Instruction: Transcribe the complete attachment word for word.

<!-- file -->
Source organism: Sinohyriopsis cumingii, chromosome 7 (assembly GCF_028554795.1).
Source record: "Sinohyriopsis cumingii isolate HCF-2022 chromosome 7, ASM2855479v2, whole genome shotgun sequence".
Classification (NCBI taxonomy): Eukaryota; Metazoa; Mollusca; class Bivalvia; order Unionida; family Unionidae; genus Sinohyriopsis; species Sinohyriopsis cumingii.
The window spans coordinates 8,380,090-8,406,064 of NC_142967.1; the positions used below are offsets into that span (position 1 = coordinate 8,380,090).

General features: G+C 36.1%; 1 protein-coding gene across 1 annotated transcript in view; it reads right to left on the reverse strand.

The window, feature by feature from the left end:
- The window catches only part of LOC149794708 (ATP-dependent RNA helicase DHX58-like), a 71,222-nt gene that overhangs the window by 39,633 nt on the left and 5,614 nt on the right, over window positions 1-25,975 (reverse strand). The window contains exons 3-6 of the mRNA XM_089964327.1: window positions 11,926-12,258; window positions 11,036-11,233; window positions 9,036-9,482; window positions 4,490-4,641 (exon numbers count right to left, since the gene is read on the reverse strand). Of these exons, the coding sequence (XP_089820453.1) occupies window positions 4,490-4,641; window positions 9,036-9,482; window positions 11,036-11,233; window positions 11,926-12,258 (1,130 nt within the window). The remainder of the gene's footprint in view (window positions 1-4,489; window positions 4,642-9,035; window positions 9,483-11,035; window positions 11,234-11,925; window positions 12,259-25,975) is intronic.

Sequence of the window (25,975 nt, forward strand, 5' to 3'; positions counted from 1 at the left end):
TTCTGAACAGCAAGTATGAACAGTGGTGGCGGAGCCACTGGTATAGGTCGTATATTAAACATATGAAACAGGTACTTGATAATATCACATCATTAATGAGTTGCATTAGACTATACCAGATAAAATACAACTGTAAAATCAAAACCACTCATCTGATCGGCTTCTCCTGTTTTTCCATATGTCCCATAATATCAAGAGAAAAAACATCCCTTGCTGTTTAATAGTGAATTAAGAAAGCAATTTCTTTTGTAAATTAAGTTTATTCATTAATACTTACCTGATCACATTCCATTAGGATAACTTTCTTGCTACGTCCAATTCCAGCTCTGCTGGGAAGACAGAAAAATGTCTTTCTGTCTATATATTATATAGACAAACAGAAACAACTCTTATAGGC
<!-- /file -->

Source organism: Sinohyriopsis cumingii, chromosome 7 (assembly GCF_028554795.1).
Source record: "Sinohyriopsis cumingii isolate HCF-2022 chromosome 7, ASM2855479v2, whole genome shotgun sequence".
Classification (NCBI taxonomy): Eukaryota; Metazoa; Mollusca; class Bivalvia; order Unionida; family Unionidae; genus Sinohyriopsis; species Sinohyriopsis cumingii.
The window spans coordinates 8,380,090-8,406,064 of NC_142967.1; the positions used below are offsets into that span (position 1 = coordinate 8,380,090).

General features: G+C 36.1%; 1 protein-coding gene across 1 annotated transcript in view; it reads right to left on the reverse strand.

The window, feature by feature from the left end:
- The window catches only part of LOC149794708 (ATP-dependent RNA helicase DHX58-like), a 71,222-nt gene that overhangs the window by 39,633 nt on the left and 5,614 nt on the right, over window positions 1-25,975 (reverse strand). The window contains exons 3-6 of the mRNA XM_089964327.1: window positions 11,926-12,258; window positions 11,036-11,233; window positions 9,036-9,482; window positions 4,490-4,641 (exon numbers count right to left, since the gene is read on the reverse strand). Of these exons, the coding sequence (XP_089820453.1) occupies window positions 4,490-4,641; window positions 9,036-9,482; window positions 11,036-11,233; window positions 11,926-12,258 (1,130 nt within the window). The remainder of the gene's footprint in view (window positions 1-4,489; window positions 4,642-9,035; window positions 9,483-11,035; window positions 11,234-11,925; window positions 12,259-25,975) is intronic.

Sequence of the window (25,975 nt, forward strand, 5' to 3'; positions counted from 1 at the left end):
TTCTGAACAGCAAGTATGAACAGTGGTGGCGGAGCCACTGGTATAGGTCGTATATTAAACATATGAAACAGGTACTTGATAATATCACATCATTAATGAGTTGCATTAGACTATACCAGATAAAATACAACTGTAAAATCAAAACCACTCATCTGATCGGCTTCTCCTGTTTTTCCATATGTCCCATAATATCAAGAGAAAAAACATCCCTTGCTGTTTAATAGTGAATTAAGAAAGCAATTTCTTTTGTAAATTAAGTTTATTCATTAATACTTACCTGATCACATTCCATTAGGATAACTTTCTTGCTACGTCCAATTCCAGCTCTGCTGGGAAGACAGAAAAATGTCTTTCTGTCTATATATTATATAGACAAACAGAAACAACTCTTATAGGC